Cerebral AVMs are abnormal growths of tangled arteries and veins in the brain. They can be completely asymptomatic, or they can bleed or cause seizures. Deciding if and when to treat AVMs once they are discovered requires a thoughtful consultation with cerebrovascular experts who have at their disposal the full spectrum of therapies. Treatment of AVMs is often a collaborative process involving coordinated endovascular and open procedures for occluding and resecting the AVMs “nidus.” In some cases, non-invasive radiosurgery (such as gamma knife surgery) may be an option. The cerebrovascular team at Rhode Island Hospital works seamlessly together to deliver the best and most comprehensive care for AVMs.
Cerebral Arteriovenous Fistulas (AVFs)
Cerebral AVFs are abnormal short-cuts between arteries and veins that bypass the small capillaries that normally connect them. In some cases, AVFs can rupture and cause a brain hemorrhage. When an AVF is discovered, either because of hemorrhage or based on a brain scan, whether and how to treat it become the primary concerns. Rhode Island Hospital has interventional radiologists and neurosurgeons who are proficient in the management and treatment of these vascular abnormalities, using endovascular and/or open surgical techniques, as any individual situation may require.
Spinal Vascular Malformations and Fistulas
Like cerebral AVMs, vascular malformations and fistulas in the spine are abnormal blood vessels that may impair neural function or bleed. They may be discovered incidentally on MRI, or because they are causing symptoms such as weakness, or because of a hemorrhage. Treatment may involve endovascular and/or open neurosurgical approaches, and is customized according to each patient’s specific problem. Rhode Island Hospital neurosurgeons and interventional radiologists have the expert judgment to know which approaches are likely to work best, and the technical skill to carry out the necessary procedures safely and effectively.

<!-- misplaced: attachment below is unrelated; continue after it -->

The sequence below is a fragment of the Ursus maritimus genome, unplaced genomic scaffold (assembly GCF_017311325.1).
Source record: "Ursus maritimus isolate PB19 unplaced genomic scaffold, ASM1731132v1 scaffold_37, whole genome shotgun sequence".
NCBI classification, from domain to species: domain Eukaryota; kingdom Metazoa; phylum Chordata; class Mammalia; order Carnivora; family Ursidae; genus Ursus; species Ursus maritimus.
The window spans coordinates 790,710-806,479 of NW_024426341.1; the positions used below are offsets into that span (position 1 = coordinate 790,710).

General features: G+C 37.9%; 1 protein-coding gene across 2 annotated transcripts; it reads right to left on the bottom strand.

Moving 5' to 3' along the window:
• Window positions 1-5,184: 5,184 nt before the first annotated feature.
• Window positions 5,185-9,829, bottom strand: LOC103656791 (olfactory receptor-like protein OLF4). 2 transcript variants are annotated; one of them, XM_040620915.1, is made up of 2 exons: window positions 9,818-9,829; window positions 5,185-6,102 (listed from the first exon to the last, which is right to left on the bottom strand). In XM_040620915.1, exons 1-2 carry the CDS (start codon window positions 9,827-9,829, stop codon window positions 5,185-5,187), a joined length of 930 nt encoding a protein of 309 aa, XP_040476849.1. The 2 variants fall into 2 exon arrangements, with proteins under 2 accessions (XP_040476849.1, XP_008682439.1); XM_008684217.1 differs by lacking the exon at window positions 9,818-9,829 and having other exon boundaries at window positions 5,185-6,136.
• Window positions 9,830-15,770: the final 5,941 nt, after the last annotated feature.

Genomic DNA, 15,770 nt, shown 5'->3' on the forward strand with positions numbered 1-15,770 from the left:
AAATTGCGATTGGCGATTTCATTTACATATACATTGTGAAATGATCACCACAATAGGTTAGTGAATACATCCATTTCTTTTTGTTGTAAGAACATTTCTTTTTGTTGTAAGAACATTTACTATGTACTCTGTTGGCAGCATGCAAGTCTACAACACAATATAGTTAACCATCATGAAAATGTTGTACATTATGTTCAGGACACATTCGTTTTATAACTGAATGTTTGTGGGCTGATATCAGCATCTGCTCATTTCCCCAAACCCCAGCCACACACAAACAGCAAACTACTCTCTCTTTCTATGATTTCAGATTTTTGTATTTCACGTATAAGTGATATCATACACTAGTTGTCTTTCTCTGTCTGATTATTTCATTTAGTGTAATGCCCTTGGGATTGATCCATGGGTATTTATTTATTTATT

Cavernous Angiomas of the Brain and Spine
Cavernous angiomas, also known as “cavernomas,” are abnormal expansions of small blood vessels. Because the blood vessels are so small, catastrophic hemorrhage is not generally a concern. However, small amounts of bleeding over time can put pressure on nearby brain cells and pathways so that neurologic function can be impaired, and sometimes seizures can result (if the cavernoma is near certain parts of the brain). Definitive treatment of cavernomas consists of operative resection, although non-invasive radiosurgery might be an option in some cases. Our neurosurgeons are specialists in both types of treatment, and work with patients to determine the safest and most certain treatment for cavernous angiomas.
Moya Moya Disease
Moya Moya Disease is a condition in which important blood vessels in the brain become gradually occluded over time. This disease is usually hereditary, but its specific cause remains unknown. This disease is usually discovered during childhood, though adults (more typically women) may develop the disease as well. As the vessels become narrower, patients may have strokes due to blockage of blood flow or hemorrhages. Determining the best treatment for a particular patient with Moya Moya Disease requires careful consideration of several potential surgical options by a cerebrovascular team comfortable with the full range of procedures. Rhode Island Hospital neurosurgeons and interventional radiologists are experts in the diagnosis and management of this condition.
The Stroke Center at Rhode Island Hospital provides services to more than 900 adult and geriatric patients with suspected transient ischemic attack (TIA) or stroke annually. As the region’s only primary stroke center located within a Level 1 trauma center, Rhode Island Hospital is uniquely qualified to provide the most advanced clinical care to acute stroke patients.